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Crime Your Rights Online

Judge Frees "Cannibal Cop" Who Shared His Fantasies Online 185

Posted by timothy
from the not-my-first-choice-for-babysitter dept.
AthanasiusKircher (1333179) writes The story is classic: Boy meets Girl. Boy likes Girl. Boy goes on the internet and writes about his fantasies that involve killing and eating Girl. Boy goes to jail. In this case, the man in question, NYC police officer Gilberto Valle, didn't act on his fantasies — he just shared them in a like-minded internet forum. Yesterday, Valle was released from jail after a judge overturned his conviction on appeal. U.S. District Judge Paul Gardephe wrote that Valle was "guilty of nothing more than very unconventional thoughts... We don't put people in jail for their thoughts. We are not the thought police and the court system is not the deputy of the thought police." The judge concluded that there was insufficient evidence, since "this is a conspiracy that existed solely in cyberspace" and "no reasonable juror could have found that Valle actually intended to kidnap a woman... the point of the chats was mutual fantasizing about committing acts of sexual violence on certain women." (A New York magazine article covered the details of the case and the implications of the original conviction earlier this year.)
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Judge Frees "Cannibal Cop" Who Shared His Fantasies Online

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  • Could have been ... (Score:5, Interesting)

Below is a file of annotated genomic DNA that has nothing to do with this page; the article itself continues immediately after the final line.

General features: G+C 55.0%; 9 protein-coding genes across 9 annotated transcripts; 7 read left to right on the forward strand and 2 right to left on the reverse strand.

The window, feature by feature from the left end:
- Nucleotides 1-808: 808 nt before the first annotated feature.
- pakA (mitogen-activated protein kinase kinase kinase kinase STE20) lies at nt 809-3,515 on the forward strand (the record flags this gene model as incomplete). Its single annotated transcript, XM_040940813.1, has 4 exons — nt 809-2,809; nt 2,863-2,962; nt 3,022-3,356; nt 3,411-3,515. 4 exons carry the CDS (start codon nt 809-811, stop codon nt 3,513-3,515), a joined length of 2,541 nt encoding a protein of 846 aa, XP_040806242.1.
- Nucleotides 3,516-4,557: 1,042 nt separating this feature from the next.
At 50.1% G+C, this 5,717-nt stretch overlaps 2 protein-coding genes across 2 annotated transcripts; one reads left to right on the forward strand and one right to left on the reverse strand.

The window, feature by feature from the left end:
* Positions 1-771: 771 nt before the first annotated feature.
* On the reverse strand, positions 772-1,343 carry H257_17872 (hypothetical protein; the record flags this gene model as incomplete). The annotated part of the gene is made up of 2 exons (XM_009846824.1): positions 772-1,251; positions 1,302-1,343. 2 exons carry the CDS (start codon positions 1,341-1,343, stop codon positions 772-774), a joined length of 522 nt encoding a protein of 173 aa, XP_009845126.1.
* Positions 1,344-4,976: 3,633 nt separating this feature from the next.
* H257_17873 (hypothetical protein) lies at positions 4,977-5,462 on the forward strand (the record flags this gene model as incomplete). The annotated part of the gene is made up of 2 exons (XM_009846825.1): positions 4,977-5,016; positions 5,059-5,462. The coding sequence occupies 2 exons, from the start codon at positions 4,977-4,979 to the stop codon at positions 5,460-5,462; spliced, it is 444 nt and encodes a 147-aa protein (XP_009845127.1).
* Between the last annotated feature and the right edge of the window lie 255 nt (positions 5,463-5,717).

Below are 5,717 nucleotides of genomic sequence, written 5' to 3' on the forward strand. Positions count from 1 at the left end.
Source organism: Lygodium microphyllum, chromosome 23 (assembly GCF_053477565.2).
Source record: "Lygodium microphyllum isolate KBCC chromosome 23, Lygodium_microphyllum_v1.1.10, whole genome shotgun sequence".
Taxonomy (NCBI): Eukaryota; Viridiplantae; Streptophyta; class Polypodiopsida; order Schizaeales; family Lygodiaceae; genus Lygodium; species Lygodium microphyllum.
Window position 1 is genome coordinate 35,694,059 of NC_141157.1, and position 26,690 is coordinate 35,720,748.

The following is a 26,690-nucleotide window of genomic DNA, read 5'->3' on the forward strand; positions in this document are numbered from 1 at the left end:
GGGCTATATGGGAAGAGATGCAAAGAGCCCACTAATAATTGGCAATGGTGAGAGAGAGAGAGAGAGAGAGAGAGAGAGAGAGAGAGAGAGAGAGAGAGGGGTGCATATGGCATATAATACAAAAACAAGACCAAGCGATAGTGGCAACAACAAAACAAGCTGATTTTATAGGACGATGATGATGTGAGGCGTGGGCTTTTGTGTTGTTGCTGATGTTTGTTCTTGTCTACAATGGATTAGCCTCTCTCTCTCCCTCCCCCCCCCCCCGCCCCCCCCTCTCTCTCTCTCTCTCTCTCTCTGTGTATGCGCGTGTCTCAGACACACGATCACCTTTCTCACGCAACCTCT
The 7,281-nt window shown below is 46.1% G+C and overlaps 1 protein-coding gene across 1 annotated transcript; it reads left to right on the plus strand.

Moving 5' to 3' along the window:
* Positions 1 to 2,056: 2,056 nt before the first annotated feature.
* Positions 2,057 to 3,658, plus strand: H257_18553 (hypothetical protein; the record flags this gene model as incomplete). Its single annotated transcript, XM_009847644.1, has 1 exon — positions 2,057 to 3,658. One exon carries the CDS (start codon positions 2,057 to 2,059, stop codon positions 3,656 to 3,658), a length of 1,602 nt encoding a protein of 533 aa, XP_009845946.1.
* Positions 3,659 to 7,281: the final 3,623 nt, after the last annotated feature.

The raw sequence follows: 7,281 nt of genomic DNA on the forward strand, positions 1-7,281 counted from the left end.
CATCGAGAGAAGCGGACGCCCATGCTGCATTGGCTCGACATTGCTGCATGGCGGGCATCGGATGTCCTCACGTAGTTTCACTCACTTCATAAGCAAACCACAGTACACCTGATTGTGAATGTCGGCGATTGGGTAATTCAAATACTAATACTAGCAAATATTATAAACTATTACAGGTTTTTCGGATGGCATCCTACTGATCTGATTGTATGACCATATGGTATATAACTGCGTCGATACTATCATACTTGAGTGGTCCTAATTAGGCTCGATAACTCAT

by 140Mandak262Jamuna (970587) on Thursday July 03, 2014 @11:44AM (#47376867) Journal
    ... a novelist or script writer or something. Imagine Hitchcock or Stephen King before they made it big. They must have such dark thoughts, some of them committed to paper. Easy to imagine the "script" as a thinly veiled attempt by a depraved individual to distance himself from his perverted fantasies. Well, they did not have internet then, and they had the sensibility to pitch it as novel or script.
  • by AvitarX (172628) <me.brandywinehundred@org> on Thursday July 03, 2014 @11:59AM (#47377055) Journal

    Because a lot of us are freedom nerds, and this ruling is interesting in that it was allowed to go to trial, but the judge issued a judgment notwithstanding the verdict that preserves free thought.

    As to GP post, yes, they should have tried him for any crimes he committed using the police database, and I obviously assume he's no longer Popo, but this was not an actual conspiracy to commit a crime, locking people up because they are gross under the guise of conspiracy is not the solution to anything.

  • Re:I take it (Score:4, Interesting)

    by u38cg (607297) <calum@callingthetune.co.uk> on Thursday July 03, 2014 @12:00PM (#47377075) Homepage
    It appears he had a very strongly developed paraphilia; but the long and short of it is there was no evidence that he ever intended to take practical steps and there was no psychological evidence of risk. This is one that really shouldn't have gone to trial to start with; however, it's easy to understand why the jury convicted.

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